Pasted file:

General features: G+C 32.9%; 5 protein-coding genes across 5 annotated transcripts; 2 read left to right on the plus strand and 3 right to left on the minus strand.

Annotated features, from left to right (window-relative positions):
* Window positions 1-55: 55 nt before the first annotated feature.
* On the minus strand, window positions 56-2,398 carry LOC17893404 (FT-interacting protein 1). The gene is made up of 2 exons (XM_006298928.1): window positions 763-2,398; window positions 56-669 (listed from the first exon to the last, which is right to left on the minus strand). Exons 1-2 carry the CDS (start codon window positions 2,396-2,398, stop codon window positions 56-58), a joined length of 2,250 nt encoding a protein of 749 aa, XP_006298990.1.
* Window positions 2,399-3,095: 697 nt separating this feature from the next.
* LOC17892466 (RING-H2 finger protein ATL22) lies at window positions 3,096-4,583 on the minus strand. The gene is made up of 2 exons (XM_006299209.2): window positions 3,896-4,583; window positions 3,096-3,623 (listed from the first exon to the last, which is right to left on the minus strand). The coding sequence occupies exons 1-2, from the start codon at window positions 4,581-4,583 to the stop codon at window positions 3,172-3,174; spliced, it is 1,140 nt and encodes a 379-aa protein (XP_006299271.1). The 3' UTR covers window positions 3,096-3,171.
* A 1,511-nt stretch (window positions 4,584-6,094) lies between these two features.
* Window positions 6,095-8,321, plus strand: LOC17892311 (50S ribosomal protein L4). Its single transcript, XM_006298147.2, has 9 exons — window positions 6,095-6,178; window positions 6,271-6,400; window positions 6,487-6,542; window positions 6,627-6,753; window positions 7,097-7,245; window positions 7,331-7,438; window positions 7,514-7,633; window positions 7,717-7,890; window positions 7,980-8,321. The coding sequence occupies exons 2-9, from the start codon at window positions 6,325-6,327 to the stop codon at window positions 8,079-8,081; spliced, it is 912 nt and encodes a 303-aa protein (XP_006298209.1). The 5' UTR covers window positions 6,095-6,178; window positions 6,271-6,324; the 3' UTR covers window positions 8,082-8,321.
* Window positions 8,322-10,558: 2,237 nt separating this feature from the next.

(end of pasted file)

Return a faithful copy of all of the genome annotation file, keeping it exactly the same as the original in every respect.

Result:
General features: G+C 32.9%; 5 protein-coding genes across 5 annotated transcripts; 2 read left to right on the plus strand and 3 right to left on the minus strand.

Annotated features, from left to right (window-relative positions):
* Window positions 1-55: 55 nt before the first annotated feature.
* On the minus strand, window positions 56-2,398 carry LOC17893404 (FT-interacting protein 1). The gene is made up of 2 exons (XM_006298928.1): window positions 763-2,398; window positions 56-669 (listed from the first exon to the last, which is right to left on the minus strand). Exons 1-2 carry the CDS (start codon window positions 2,396-2,398, stop codon window positions 56-58), a joined length of 2,250 nt encoding a protein of 749 aa, XP_006298990.1.
* Window positions 2,399-3,095: 697 nt separating this feature from the next.
* LOC17892466 (RING-H2 finger protein ATL22) lies at window positions 3,096-4,583 on the minus strand. The gene is made up of 2 exons (XM_006299209.2): window positions 3,896-4,583; window positions 3,096-3,623 (listed from the first exon to the last, which is right to left on the minus strand). The coding sequence occupies exons 1-2, from the start codon at window positions 4,581-4,583 to the stop codon at window positions 3,172-3,174; spliced, it is 1,140 nt and encodes a 379-aa protein (XP_006299271.1). The 3' UTR covers window positions 3,096-3,171.
* A 1,511-nt stretch (window positions 4,584-6,094) lies between these two features.
* Window positions 6,095-8,321, plus strand: LOC17892311 (50S ribosomal protein L4). Its single transcript, XM_006298147.2, has 9 exons — window positions 6,095-6,178; window positions 6,271-6,400; window positions 6,487-6,542; window positions 6,627-6,753; window positions 7,097-7,245; window positions 7,331-7,438; window positions 7,514-7,633; window positions 7,717-7,890; window positions 7,980-8,321. The coding sequence occupies exons 2-9, from the start codon at window positions 6,325-6,327 to the stop codon at window positions 8,079-8,081; spliced, it is 912 nt and encodes a 303-aa protein (XP_006298209.1). The 5' UTR covers window positions 6,095-6,178; window positions 6,271-6,324; the 3' UTR covers window positions 8,082-8,321.
* Window positions 8,322-10,558: 2,237 nt separating this feature from the next.